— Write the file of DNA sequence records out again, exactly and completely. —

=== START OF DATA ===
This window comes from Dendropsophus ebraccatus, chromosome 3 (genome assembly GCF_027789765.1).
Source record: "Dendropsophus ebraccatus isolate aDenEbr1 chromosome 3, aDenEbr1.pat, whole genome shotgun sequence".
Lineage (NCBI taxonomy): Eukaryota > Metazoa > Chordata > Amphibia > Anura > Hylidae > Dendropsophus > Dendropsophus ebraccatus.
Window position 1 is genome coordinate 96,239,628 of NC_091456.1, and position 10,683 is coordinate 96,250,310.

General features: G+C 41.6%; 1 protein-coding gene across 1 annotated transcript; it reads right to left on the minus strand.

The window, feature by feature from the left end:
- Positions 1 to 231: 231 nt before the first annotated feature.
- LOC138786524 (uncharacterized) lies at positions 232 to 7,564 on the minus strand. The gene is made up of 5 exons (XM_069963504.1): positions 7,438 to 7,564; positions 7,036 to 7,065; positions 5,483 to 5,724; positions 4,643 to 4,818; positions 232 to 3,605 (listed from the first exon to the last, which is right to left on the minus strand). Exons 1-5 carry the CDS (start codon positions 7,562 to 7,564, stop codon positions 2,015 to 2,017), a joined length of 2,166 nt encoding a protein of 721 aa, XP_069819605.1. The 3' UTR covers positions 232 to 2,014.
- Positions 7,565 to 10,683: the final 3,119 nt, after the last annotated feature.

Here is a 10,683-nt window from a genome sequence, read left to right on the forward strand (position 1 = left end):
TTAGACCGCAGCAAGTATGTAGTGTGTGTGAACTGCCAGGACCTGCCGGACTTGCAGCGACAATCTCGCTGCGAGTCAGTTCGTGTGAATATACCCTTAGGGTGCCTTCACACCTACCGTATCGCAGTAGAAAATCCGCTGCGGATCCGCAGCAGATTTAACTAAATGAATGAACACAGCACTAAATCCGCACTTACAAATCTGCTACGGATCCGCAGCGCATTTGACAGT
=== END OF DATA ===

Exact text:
This window comes from Dendropsophus ebraccatus, chromosome 3 (genome assembly GCF_027789765.1).
Source record: "Dendropsophus ebraccatus isolate aDenEbr1 chromosome 3, aDenEbr1.pat, whole genome shotgun sequence".
Lineage (NCBI taxonomy): Eukaryota > Metazoa > Chordata > Amphibia > Anura > Hylidae > Dendropsophus > Dendropsophus ebraccatus.
Window position 1 is genome coordinate 96,239,628 of NC_091456.1, and position 10,683 is coordinate 96,250,310.

General features: G+C 41.6%; 1 protein-coding gene across 1 annotated transcript; it reads right to left on the minus strand.

The window, feature by feature from the left end:
- Positions 1 to 231: 231 nt before the first annotated feature.
- LOC138786524 (uncharacterized) lies at positions 232 to 7,564 on the minus strand. The gene is made up of 5 exons (XM_069963504.1): positions 7,438 to 7,564; positions 7,036 to 7,065; positions 5,483 to 5,724; positions 4,643 to 4,818; positions 232 to 3,605 (listed from the first exon to the last, which is right to left on the minus strand). Exons 1-5 carry the CDS (start codon positions 7,562 to 7,564, stop codon positions 2,015 to 2,017), a joined length of 2,166 nt encoding a protein of 721 aa, XP_069819605.1. The 3' UTR covers positions 232 to 2,014.
- Positions 7,565 to 10,683: the final 3,119 nt, after the last annotated feature.

Here is a 10,683-nt window from a genome sequence, read left to right on the forward strand (position 1 = left end):
TTAGACCGCAGCAAGTATGTAGTGTGTGTGAACTGCCAGGACCTGCCGGACTTGCAGCGACAATCTCGCTGCGAGTCAGTTCGTGTGAATATACCCTTAGGGTGCCTTCACACCTACCGTATCGCAGTAGAAAATCCGCTGCGGATCCGCAGCAGATTTAACTAAATGAATGAACACAGCACTAAATCCGCACTTACAAATCTGCTACGGATCCGCAGCGCATTTGACAGT